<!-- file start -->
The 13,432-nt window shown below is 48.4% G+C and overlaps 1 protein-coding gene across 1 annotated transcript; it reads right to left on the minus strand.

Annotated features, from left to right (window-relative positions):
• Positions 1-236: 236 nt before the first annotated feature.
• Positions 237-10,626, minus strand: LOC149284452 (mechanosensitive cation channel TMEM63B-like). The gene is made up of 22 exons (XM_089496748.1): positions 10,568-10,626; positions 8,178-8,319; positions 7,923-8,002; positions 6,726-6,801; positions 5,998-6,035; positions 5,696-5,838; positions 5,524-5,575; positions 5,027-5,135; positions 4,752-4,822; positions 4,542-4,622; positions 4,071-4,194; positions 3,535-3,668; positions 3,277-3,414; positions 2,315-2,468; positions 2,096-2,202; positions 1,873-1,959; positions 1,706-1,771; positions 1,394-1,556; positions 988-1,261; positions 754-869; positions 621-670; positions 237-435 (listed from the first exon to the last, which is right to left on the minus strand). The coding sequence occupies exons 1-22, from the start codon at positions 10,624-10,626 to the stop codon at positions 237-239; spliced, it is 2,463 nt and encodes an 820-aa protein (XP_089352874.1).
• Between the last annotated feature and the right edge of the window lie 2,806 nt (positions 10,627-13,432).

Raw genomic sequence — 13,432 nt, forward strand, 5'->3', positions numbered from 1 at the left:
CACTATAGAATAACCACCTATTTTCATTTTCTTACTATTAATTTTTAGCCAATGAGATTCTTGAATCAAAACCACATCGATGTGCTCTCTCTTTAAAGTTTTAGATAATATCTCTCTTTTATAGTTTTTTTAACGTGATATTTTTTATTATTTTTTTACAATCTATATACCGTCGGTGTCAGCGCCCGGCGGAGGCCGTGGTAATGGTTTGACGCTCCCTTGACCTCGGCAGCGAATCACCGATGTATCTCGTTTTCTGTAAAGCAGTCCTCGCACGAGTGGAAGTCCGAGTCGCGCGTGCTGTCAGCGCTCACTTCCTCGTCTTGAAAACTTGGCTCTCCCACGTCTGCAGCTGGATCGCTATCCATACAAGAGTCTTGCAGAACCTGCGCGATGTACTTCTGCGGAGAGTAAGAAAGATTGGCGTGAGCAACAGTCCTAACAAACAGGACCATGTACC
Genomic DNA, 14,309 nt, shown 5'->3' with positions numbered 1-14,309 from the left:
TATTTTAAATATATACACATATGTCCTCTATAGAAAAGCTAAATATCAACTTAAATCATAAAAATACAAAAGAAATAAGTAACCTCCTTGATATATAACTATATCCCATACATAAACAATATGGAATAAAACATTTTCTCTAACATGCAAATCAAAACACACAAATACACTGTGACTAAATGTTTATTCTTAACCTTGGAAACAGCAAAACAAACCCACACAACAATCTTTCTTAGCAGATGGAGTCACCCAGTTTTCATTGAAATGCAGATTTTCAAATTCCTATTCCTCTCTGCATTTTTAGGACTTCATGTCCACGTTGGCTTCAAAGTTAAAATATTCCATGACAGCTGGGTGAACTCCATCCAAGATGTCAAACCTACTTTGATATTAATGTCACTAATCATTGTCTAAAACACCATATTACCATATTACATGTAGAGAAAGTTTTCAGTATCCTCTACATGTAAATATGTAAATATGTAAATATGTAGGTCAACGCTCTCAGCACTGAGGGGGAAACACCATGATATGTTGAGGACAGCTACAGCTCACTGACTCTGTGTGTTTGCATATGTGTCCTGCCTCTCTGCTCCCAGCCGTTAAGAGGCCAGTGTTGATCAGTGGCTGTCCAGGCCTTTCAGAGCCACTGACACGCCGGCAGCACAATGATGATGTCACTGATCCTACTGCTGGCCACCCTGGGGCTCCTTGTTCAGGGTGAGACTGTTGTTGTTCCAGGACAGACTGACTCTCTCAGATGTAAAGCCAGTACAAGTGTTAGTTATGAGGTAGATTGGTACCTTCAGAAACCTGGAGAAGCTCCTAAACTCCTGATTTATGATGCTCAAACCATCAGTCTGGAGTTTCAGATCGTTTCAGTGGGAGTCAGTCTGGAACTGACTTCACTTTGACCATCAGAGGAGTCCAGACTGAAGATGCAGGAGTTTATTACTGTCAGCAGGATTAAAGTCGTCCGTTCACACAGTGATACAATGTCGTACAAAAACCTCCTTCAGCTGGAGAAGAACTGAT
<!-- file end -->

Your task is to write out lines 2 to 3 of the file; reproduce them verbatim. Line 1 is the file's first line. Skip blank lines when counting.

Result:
Annotated features, from left to right (window-relative positions):
• Positions 1-236: 236 nt before the first annotated feature.